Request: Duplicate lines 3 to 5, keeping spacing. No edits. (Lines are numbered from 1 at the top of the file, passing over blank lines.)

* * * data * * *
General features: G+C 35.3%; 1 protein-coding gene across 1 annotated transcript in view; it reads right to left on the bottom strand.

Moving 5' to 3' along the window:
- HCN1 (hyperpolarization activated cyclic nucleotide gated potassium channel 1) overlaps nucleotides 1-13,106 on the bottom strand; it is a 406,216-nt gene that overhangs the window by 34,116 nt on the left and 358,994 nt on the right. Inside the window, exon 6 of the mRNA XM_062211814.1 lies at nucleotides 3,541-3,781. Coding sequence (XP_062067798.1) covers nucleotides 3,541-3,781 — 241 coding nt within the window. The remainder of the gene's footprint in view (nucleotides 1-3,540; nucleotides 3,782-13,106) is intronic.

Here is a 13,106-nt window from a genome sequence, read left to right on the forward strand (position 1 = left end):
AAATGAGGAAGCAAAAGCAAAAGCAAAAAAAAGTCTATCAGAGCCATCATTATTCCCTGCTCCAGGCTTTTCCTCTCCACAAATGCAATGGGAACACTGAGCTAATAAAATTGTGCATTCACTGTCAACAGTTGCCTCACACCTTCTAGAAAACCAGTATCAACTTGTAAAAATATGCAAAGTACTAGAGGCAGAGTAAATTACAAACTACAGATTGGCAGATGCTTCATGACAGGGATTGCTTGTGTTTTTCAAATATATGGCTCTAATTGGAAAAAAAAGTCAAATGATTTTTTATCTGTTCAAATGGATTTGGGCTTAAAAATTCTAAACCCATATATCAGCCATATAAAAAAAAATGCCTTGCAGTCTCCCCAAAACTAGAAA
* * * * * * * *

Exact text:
- HCN1 (hyperpolarization activated cyclic nucleotide gated potassium channel 1) overlaps nucleotides 1-13,106 on the bottom strand; it is a 406,216-nt gene that overhangs the window by 34,116 nt on the left and 358,994 nt on the right. Inside the window, exon 6 of the mRNA XM_062211814.1 lies at nucleotides 3,541-3,781. Coding sequence (XP_062067798.1) covers nucleotides 3,541-3,781 — 241 coding nt within the window. The remainder of the gene's footprint in view (nucleotides 1-3,540; nucleotides 3,782-13,106) is intronic.

Here is a 13,106-nt window from a genome sequence, read left to right on the forward strand (position 1 = left end):
AAATGAGGAAGCAAAAGCAAAAGCAAAAAAAAGTCTATCAGAGCCATCATTATTCCCTGCTCCAGGCTTTTCCTCTCCACAAATGCAATGGGAACACTGAGCTAATAAAATTGTGCATTCACTGTCAACAGTTGCCTCACACCTTCTAGAAAACCAGTATCAACTTGTAAAAATATGCAAAGTACTAGAGGCAGAGTAAATTACAAACTACAGATTGGCAGATGCTTCATGACAGGGATTGCTTGTGTTTTTCAAATATATGGCTCTAATTGGAAAAAAAAGTCAAATGATTTTTTATCTGTTCAAATGGATTTGGGCTTAAAAATTCTAAACCCATATATCAGCCATATAAAAAAAAATGCCTTGCAGTCTCCCCAAAACTAGAAA